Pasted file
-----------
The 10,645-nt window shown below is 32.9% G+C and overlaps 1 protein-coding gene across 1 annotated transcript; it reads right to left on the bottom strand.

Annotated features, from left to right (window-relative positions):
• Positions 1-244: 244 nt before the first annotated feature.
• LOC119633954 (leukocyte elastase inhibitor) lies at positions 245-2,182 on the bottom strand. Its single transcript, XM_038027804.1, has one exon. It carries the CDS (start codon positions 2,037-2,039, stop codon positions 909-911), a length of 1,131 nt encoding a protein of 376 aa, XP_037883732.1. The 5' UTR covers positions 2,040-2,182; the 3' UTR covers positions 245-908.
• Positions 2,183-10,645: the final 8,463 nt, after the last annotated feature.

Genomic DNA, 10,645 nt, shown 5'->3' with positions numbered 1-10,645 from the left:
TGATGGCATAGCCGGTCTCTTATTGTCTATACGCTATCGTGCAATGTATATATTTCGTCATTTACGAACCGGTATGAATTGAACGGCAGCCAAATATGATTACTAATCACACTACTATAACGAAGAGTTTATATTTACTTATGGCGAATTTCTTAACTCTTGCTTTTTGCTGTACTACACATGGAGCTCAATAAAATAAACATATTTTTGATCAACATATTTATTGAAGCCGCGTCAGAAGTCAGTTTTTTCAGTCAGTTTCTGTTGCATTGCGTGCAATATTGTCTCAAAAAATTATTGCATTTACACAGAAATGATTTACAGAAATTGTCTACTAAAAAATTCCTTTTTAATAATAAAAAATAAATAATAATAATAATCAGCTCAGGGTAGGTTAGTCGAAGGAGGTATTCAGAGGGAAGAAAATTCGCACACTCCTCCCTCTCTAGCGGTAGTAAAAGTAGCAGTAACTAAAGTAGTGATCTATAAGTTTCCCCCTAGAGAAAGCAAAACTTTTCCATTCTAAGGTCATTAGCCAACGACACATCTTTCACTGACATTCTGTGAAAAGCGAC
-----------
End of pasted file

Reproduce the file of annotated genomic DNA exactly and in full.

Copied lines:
The 10,645-nt window shown below is 32.9% G+C and overlaps 1 protein-coding gene across 1 annotated transcript; it reads right to left on the bottom strand.

Annotated features, from left to right (window-relative positions):
• Positions 1-244: 244 nt before the first annotated feature.
• LOC119633954 (leukocyte elastase inhibitor) lies at positions 245-2,182 on the bottom strand. Its single transcript, XM_038027804.1, has one exon. It carries the CDS (start codon positions 2,037-2,039, stop codon positions 909-911), a length of 1,131 nt encoding a protein of 376 aa, XP_037883732.1. The 5' UTR covers positions 2,040-2,182; the 3' UTR covers positions 245-908.
• Positions 2,183-10,645: the final 8,463 nt, after the last annotated feature.

Genomic DNA, 10,645 nt, shown 5'->3' with positions numbered 1-10,645 from the left:
TGATGGCATAGCCGGTCTCTTATTGTCTATACGCTATCGTGCAATGTATATATTTCGTCATTTACGAACCGGTATGAATTGAACGGCAGCCAAATATGATTACTAATCACACTACTATAACGAAGAGTTTATATTTACTTATGGCGAATTTCTTAACTCTTGCTTTTTGCTGTACTACACATGGAGCTCAATAAAATAAACATATTTTTGATCAACATATTTATTGAAGCCGCGTCAGAAGTCAGTTTTTTCAGTCAGTTTCTGTTGCATTGCGTGCAATATTGTCTCAAAAAATTATTGCATTTACACAGAAATGATTTACAGAAATTGTCTACTAAAAAATTCCTTTTTAATAATAAAAAATAAATAATAATAATAATCAGCTCAGGGTAGGTTAGTCGAAGGAGGTATTCAGAGGGAAGAAAATTCGCACACTCCTCCCTCTCTAGCGGTAGTAAAAGTAGCAGTAACTAAAGTAGTGATCTATAAGTTTCCCCCTAGAGAAAGCAAAACTTTTCCATTCTAAGGTCATTAGCCAACGACACATCTTTCACTGACATTCTGTGAAAAGCGAC